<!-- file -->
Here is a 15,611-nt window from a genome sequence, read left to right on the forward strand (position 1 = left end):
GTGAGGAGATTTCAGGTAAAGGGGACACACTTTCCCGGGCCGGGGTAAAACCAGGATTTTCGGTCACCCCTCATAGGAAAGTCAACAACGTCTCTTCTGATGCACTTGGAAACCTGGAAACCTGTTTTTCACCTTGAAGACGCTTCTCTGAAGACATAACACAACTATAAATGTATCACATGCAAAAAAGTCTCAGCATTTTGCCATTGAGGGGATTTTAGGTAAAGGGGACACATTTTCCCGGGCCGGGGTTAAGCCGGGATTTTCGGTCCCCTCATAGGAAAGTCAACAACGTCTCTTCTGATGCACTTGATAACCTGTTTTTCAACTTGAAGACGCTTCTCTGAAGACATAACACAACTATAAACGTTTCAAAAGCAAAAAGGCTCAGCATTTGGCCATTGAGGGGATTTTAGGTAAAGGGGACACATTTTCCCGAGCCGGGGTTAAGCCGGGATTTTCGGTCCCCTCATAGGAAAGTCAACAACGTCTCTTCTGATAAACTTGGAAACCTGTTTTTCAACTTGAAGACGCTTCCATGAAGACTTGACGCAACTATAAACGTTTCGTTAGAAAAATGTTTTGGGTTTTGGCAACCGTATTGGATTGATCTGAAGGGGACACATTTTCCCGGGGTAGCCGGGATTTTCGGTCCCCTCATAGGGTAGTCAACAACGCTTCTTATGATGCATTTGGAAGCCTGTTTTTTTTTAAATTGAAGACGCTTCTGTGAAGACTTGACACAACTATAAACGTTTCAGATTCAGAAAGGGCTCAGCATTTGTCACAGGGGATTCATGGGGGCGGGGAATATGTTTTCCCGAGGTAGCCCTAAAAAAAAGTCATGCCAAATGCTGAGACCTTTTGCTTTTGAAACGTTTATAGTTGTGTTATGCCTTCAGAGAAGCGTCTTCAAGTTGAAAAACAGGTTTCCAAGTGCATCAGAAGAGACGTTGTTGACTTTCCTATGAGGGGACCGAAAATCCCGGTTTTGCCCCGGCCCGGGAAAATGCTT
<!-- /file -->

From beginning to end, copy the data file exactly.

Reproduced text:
Here is a 15,611-nt window from a genome sequence, read left to right on the forward strand (position 1 = left end):
GTGAGGAGATTTCAGGTAAAGGGGACACACTTTCCCGGGCCGGGGTAAAACCAGGATTTTCGGTCACCCCTCATAGGAAAGTCAACAACGTCTCTTCTGATGCACTTGGAAACCTGGAAACCTGTTTTTCACCTTGAAGACGCTTCTCTGAAGACATAACACAACTATAAATGTATCACATGCAAAAAAGTCTCAGCATTTTGCCATTGAGGGGATTTTAGGTAAAGGGGACACATTTTCCCGGGCCGGGGTTAAGCCGGGATTTTCGGTCCCCTCATAGGAAAGTCAACAACGTCTCTTCTGATGCACTTGATAACCTGTTTTTCAACTTGAAGACGCTTCTCTGAAGACATAACACAACTATAAACGTTTCAAAAGCAAAAAGGCTCAGCATTTGGCCATTGAGGGGATTTTAGGTAAAGGGGACACATTTTCCCGAGCCGGGGTTAAGCCGGGATTTTCGGTCCCCTCATAGGAAAGTCAACAACGTCTCTTCTGATAAACTTGGAAACCTGTTTTTCAACTTGAAGACGCTTCCATGAAGACTTGACGCAACTATAAACGTTTCGTTAGAAAAATGTTTTGGGTTTTGGCAACCGTATTGGATTGATCTGAAGGGGACACATTTTCCCGGGGTAGCCGGGATTTTCGGTCCCCTCATAGGGTAGTCAACAACGCTTCTTATGATGCATTTGGAAGCCTGTTTTTTTTTAAATTGAAGACGCTTCTGTGAAGACTTGACACAACTATAAACGTTTCAGATTCAGAAAGGGCTCAGCATTTGTCACAGGGGATTCATGGGGGCGGGGAATATGTTTTCCCGAGGTAGCCCTAAAAAAAAGTCATGCCAAATGCTGAGACCTTTTGCTTTTGAAACGTTTATAGTTGTGTTATGCCTTCAGAGAAGCGTCTTCAAGTTGAAAAACAGGTTTCCAAGTGCATCAGAAGAGACGTTGTTGACTTTCCTATGAGGGGACCGAAAATCCCGGTTTTGCCCCGGCCCGGGAAAATGCTT